Gwen Houston is no stranger to change, which is a good thing for the general manager of global diversity and inclusion at Microsoft Corp., a company that replaced its CEO and chairman this year.
Houston’s history has led her to not simply cope with leadership transitions but to embrace them, and she said sometimes change offers the best opportunities to advance a company’s engagement in diversity and inclusion. “When companies are experiencing some level of growth, they’re likely to be more reluctant to change. They’re not perhaps as motivated to accelerate their level of D&I engagement.”
As a child in the 1960s in Lafayette, La., Houston was a witness to a population reluctant to embrace diversity. In the heart of the Cajun community, the people were friendly and the air hummed with the fullness of life, but the Jim Crow era hadn’t left yet. Until she was 9, she sat in the balcony of local movie theaters, entered doctor’s and dentist’s offices through the back, and drank from separate water fountains.
But in 1968, the year of Martin Luther King Jr.’s assassination and many Southern demonstrations, Houston’s life changed. With schools desegregating, her parents decided to enroll her in a traditionally all-white school halfway through her third grade year. They believed that people were taught to hate as they grew up and hoped that Houston, the youngest of their three children, would be more open to diversity.
“I can’t imagine making that choice for my kids, but in the end it was the best gift they could have given me,” Houston said. “It prepared me to live in two different cultures. … It helped me to be much more assessing in how I relate to all kinds of people.”
A Nonlinear Path
Such empathy toward varying cultures continued being an asset for Houston, who went on to be a Truman Scholar in college, which is awarded to students interested in public service, before working as a governmental policy lawyer in Texas for 10 years. But as the late 1980s sapped oil money out of the state’s economy and exhaustive legislative sessions sapped passion out of Houston, her mind turned to a more professorial position. When she was offered a job at Missouri’s William Jewell College, where she would teach legislative process to “bright-eyed, incredibly smart and ready-to-change-the-world” Truman Scholars during the summer, she took it. “I thought I’d rather work with young minds than try to do tougher things with those who are a little more set in their ways.”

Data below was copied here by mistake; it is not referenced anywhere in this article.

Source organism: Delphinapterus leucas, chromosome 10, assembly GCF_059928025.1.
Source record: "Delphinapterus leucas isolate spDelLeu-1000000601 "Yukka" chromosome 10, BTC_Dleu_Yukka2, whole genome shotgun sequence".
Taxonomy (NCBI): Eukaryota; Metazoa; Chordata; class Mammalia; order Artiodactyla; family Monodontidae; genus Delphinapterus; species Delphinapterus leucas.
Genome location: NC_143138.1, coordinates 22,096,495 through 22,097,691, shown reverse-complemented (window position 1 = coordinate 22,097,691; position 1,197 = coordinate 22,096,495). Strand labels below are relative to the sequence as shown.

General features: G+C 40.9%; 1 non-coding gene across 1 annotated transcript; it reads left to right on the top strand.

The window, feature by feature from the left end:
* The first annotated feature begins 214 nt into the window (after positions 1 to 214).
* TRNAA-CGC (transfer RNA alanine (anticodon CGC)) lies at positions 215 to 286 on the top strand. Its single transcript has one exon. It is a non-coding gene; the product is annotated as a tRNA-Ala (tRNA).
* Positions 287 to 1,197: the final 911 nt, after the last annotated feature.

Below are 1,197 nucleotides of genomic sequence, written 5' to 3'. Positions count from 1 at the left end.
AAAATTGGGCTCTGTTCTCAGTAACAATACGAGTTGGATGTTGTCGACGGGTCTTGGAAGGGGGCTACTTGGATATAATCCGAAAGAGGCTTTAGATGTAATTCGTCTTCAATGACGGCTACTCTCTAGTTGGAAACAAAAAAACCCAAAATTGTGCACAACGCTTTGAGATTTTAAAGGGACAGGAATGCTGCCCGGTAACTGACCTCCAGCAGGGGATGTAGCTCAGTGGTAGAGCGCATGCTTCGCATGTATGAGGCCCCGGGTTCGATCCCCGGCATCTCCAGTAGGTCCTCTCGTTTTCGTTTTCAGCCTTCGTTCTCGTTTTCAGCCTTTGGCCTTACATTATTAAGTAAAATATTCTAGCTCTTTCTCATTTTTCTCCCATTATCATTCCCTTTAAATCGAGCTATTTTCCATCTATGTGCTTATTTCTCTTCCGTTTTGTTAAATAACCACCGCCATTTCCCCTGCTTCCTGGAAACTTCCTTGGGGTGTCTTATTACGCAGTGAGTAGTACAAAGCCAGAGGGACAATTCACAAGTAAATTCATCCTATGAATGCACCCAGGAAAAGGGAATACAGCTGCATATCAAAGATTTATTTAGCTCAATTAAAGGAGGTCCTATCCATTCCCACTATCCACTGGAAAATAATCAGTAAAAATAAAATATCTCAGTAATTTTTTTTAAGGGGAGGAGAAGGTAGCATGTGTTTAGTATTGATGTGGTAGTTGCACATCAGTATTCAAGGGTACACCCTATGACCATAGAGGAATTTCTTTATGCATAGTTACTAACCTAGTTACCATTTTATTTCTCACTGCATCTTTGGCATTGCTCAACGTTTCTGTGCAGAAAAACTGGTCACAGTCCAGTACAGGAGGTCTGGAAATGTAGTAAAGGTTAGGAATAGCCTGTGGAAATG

Although Houston said it was one of the best jobs she ever had, after two years she relocated to the University of Memphis in Tennessee as an adjunct professor and eventually would start on a zigzag path to Microsoft.
By 1993, she was working at FedEx Corp., the town’s largest employer, and faced many of the same attitudes she had as a child. “Memphis at that time was still a very racially polarized environment and at times a very segregated work environment,” she said. “The leadership knew they needed to address this or else new business growth would never occur in Memphis, and companies would move out.”
One way the shipping company approached the issue was through an initiative that promoted the number of female- and minority-owned businesses. Houston had never heard of the initiative, but early on the training exercises awakened issues she hadn’t thought about in a long time —memories of separate water fountains, theater balconies and back-door entrances.
“I was much more conscious of how so much of what we are taught early in our lives can still bring about unconscious bias in the way we behave,” Houston said.
Being able to teach others how to retrain the brain left a deep impression on her, and she realized that being part of an organization’s diversity initiatives was the place for her.
After the program succeeded at FedEx, Houston transferred to the Memphis Race Relations and Diversity Institute, the nonprofit organization that had done the training at FedEx and which was funded by many large corporate entities. It meant a cut in pay, but it also meant focusing on helping the city flourish as a diverse business community, including when Nike Inc.’s two biggest distribution centers moved next door to FedEx.
After learning how to deliver diversity training and education at the new facilities, Houston went to work at the athletics company’s headquarters in Oregon to design and execute an internal program focused on supplier diversity and community outreach.
Four years later, she crossed the country again, this time to Aetna Inc. in Hartford, Conn. “For the first time in my career, I saw an executive leadership team that modeled diversity, not only in terms of representation but in terms of perspective, impact and influence within the company,” Houston said.
But even though the company had been dedicated to diversity and inclusion for 20 years before she arrived in 1999, change was still afoot. Within her first year, the company that had offered a wide array of financial and health care services sold off most of its business branches to focus solely on health insurance.
The transition meant a disruptive cleaning of the C-suite and the installation of new leadership that not only embraced her work but wanted to take it to a higher level. “In my five years there, I experienced the greatest professional growth relative to advancing my initiatives for the company,” she said.
In 2004, however, Houston faced another change, this time in her personal life. Her sister’s family moved to Philadelphia, and Houston wanted to help raise her nephew. She didn’t stay unemployed for long, however, and was soon hired by the Campbell Soup Co.
“Everybody has some level of personal story and nostalgia around the comforts of Campbell’s soup in childhood,” she said. Working for them in Philadelphia gave her a chance to contribute to two upbringings: her nephew’s and America’s. The position would also mean entry into a new industry and provide another way to advance professionally.